Home Affordability Hits New Record
publication date: Mar 2, 2009
Update March 27, 2009: Just released data now shows that the Housing Affordability Indicator has hit a new record high of 173.5 for the month of February, 2009. This indicator has been calculated since 1970. (See December article below for the meaning of this number). It's no surprise that housing affordability continues to dramatically improve given the combination of lower housing prices coupled with low interest rates.
Recent data out from the National Association of Realtors (NAR) shows that their home affordability index (HAI) is at the best levels in more than three decades. The HAI compares nationally median family incomes to median home prices. A value of 100 signifies that a family earning the median income has enough income to qualify for a mortgage on a median-priced home." (The monthly mortgage payment is conservatively figured to not exceed 25 percent of the median monthly family income).
The December 2008 HAI value of 158.8 means that a family earning the median family income has 158.8% of the income necessary to qualify for a conventional loan covering 80 percent of a median-priced existing single-family home. This represents a substantial improvement in home affordability from the level of 106.1 in 2006. The current reading of 158.8 is the best since the early 1970s and the best ever since the NAR began determining this ratio monthly in 1981. HAI data from the 1970s was calculated annually and in 1973, the HAI averaged 147.8. (It's highest annual average was 154.8 in 1972.)
Financing is more challenging today for some prospective home buyers to get than it was a few years back. Those with weak credit reports or low down payments are finding fewer and more costly mortgage options. From a historic perspective, however, the current lending standards are more the norm with borrowers expected to have sound credit credentials and down payments amounting to at least 10 to 20 percent of the value of a purchased home. What was unusual were the loose lending standards of the past decade or so.
With home affordability at attractive levels not seen in more than a generation, the question remains if homes offer good value. A new report from IHS Global Insight suggests that nationally housing prices are now undervalued by about 3.8 percent which is quite a change from the peak of being 24.5 percent overvalued just over two years earlier (in the second quarter of 2006).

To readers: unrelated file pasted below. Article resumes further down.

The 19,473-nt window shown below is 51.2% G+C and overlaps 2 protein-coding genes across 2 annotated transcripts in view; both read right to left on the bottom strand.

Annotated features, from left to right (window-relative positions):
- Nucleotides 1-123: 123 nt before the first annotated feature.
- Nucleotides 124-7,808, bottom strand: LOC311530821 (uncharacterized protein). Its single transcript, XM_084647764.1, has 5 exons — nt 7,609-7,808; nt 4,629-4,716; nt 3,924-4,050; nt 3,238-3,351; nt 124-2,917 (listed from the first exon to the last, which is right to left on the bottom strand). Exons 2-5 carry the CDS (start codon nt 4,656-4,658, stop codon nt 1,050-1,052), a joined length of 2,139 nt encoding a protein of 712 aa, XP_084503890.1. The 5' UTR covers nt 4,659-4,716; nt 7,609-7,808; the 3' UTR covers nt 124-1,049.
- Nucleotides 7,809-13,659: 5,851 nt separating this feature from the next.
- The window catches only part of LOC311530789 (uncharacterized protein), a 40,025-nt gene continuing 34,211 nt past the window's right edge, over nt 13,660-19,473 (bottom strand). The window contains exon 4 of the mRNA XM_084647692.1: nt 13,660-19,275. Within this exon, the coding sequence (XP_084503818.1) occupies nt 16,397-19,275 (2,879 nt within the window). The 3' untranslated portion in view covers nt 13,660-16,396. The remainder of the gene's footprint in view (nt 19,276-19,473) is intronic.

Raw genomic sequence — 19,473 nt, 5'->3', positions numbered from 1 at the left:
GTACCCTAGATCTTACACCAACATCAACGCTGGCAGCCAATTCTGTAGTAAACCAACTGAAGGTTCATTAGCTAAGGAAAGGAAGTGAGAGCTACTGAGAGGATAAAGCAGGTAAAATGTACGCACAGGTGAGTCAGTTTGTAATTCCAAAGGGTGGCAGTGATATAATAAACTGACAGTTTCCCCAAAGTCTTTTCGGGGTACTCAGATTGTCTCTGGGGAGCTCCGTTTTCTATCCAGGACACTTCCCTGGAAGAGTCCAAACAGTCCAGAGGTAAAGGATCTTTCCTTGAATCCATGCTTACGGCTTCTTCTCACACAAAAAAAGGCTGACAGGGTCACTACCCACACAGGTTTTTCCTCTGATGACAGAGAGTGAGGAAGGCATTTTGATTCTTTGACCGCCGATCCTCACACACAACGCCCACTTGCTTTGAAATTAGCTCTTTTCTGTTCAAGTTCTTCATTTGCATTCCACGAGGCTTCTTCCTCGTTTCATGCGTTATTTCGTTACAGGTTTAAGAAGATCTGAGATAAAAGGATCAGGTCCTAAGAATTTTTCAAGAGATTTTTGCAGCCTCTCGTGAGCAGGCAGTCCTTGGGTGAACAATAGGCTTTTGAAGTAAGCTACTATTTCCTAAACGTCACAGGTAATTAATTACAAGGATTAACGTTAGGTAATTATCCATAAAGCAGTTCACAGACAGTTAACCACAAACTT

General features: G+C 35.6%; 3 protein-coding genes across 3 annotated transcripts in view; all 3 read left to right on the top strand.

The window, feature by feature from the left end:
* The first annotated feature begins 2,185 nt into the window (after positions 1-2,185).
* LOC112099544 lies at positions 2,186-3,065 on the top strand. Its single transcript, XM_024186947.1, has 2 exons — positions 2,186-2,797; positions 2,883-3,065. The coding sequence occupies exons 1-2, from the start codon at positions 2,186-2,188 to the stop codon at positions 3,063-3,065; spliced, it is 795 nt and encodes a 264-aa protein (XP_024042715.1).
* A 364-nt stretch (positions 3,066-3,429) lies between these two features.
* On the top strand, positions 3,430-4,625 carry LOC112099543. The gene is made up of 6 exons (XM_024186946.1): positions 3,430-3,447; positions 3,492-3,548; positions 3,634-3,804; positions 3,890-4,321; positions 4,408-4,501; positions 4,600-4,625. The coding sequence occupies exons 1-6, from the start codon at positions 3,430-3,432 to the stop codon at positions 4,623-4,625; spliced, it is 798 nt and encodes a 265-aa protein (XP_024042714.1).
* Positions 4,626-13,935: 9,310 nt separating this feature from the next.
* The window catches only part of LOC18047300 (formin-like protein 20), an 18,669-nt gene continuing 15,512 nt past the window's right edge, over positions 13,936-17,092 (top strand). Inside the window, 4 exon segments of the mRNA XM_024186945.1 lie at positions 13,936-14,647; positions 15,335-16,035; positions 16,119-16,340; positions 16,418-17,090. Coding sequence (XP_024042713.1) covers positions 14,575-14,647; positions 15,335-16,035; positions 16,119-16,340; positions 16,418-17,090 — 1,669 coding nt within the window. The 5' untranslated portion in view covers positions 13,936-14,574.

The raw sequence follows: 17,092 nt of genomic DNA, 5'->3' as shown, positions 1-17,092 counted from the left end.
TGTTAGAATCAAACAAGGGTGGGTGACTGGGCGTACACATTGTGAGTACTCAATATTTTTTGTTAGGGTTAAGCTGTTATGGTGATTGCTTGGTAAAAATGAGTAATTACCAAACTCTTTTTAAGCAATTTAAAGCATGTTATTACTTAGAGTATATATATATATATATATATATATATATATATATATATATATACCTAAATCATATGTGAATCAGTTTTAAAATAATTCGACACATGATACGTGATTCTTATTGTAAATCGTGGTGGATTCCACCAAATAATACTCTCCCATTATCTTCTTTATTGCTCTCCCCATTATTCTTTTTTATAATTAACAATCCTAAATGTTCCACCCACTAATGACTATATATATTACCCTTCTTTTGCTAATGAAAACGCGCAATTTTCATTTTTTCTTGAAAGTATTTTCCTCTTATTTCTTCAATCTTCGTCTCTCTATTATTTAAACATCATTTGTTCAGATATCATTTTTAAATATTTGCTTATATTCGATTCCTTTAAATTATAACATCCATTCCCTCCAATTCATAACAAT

IHS examines trends and valuations in home prices in 330 metropolitan areas across the United States. For each metro area, home prices are analyzed in relation to population densities, mortgage rates, local incomes, and historic norms within given metro areas.
IHS' latest report looked at home prices as of the 3rd quarter, 2008. This report found that home prices declined in 73% of the tracked metro areas in the third quarter. The weakest markets were generally found in the Southwest and Southeast.
Only three metro areas now have "extreme overvaluation" given the market's fundamentals. 52 metro areas held this same distinction back in 2005. The three most overvalued areas and the percentage above expected fair value are as follows: Bend OR: 43%, Atlantic City NJ: 43%, St. George UT: 39.7%. Most of the other overvalued areas are concentrated in the Pacific Northwest and portions of Utah.
Home prices are now back in line with market fundamentals thanks largely to price declines. While most areas of the country experienced moderate declines, 29 metro areas, all of which are in California, Florida and Nevada, have experienced price drops of 30+ percent since the market peak of the mid-2000s. Other areas suffering significant declines include Michigan, northeastern Ohio, southern metros from Charlotte, NC to Atlanta, GA and portions of New England.
Metro areas now generally considered undervalued include: southern metros from Mississippi through Texas, and now many metros in California and Florida due to significant price declines of the past two years. The vast majority of the 330 metro areas are now considered fairly valued or undervalued. (Click here for a link to the color-coded maps showing relative valuations and the report).
Even though by historic measures prices are fairly valued or even undervalued already, as the study's authors point out, markets tend to overshoot so of course it's possible that in some areas prices may fall further. That said, history has proven time and time again that if you buy sound real estate at a fair price and hold it for the long-term, you will make solid returns.